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Boredom And Knowledge

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Posted by Paul R. Martin on July 14, 2002 05:48:19 UTC

Hi Mike,

***If there is no use for the term "absolute truth," then we should not have it.***

The usefulness I see for the term 'absolute truth' is as an identifier of one end of a spectrum I described some time ago. The other end would be identified with the the wildest of superstitions.

***I am content to include any knowledge which a person from anywhere in the universe and during any billion year period (bentury) would recognize and agree upon with persons of any other...if they had the ability. ***

All this knowledge would fall somewhere on my spectrum, closer to one end or the other. Nearly all of it would be useful to some extent although none, or precious little, would land at the extreme 'absolute truth' end. I think the world would be better off if people would conscientiously (whew, I don't know if I spelled that right or not) think about where each item of their knowledge fell on that spectrum.

***Above, you said, I must do something about that boredom! What do you think I should do?***

I think it would be a mistake for one person to give another such advice. What I will do, though, is give you the recipe that I use for myself. Then you can judge its applicability to you.

In the interest of preventing boredom in circumstances in which others would be bored, and in the interest of keeping my mind exercised, and in the interest of being able to play better at trivial pursuit, I have taken on a few challenges.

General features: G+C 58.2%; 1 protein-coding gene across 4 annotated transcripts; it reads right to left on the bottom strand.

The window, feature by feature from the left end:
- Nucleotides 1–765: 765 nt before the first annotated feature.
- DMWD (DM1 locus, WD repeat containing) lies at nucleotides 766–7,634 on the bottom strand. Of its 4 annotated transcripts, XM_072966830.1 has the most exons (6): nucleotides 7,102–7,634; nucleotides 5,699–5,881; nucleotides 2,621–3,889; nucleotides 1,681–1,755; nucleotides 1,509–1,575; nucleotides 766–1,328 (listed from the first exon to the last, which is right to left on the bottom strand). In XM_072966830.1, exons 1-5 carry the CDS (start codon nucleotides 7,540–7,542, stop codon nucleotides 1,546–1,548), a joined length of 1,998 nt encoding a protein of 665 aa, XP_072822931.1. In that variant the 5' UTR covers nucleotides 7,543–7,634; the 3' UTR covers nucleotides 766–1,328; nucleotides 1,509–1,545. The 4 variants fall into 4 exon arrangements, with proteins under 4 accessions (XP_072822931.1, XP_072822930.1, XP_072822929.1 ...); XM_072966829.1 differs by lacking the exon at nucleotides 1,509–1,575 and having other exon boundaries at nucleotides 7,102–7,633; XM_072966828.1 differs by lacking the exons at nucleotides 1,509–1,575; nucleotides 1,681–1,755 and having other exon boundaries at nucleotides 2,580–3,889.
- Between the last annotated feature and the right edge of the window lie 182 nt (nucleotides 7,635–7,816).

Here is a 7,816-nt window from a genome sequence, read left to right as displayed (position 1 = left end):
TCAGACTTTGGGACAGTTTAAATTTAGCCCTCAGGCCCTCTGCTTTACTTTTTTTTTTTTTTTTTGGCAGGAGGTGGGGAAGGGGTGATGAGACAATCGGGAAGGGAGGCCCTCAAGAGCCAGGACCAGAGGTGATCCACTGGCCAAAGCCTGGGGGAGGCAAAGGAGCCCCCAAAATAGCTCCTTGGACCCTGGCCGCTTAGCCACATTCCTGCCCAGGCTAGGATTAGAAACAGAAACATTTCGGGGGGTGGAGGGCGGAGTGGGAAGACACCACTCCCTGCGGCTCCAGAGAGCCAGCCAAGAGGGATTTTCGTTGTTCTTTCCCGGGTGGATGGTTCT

One is to memorize the names and years of reign of the Roman emperors. Another is to memorize the lattitude and longitude (to an increasing degree of accuracy) of every point of land on Earth. Another is to memorize the names and titles of all the heads of state of all the countries of the world. Up until not too long ago, I tried to memorize a small Russian book po russkie.

With this technique, I don't need any props or anything. I simply mentally drill myself on those things I am trying to memorize whenever I have to wait in a long line, or such. It's a lot of fun and I think my brain is better for it.

(By the way, I am pretty proud of my geography memorization technique invention. If you are interested, I could describe it sometime.)

Now, I am sure my methods wouldn't work for everyone. In fact, if I had to memorize baseball statistics, I would probably die of boredom and yet there are people who thrive on it. To each his own, and to you, yours.

Warm regards,

Paul

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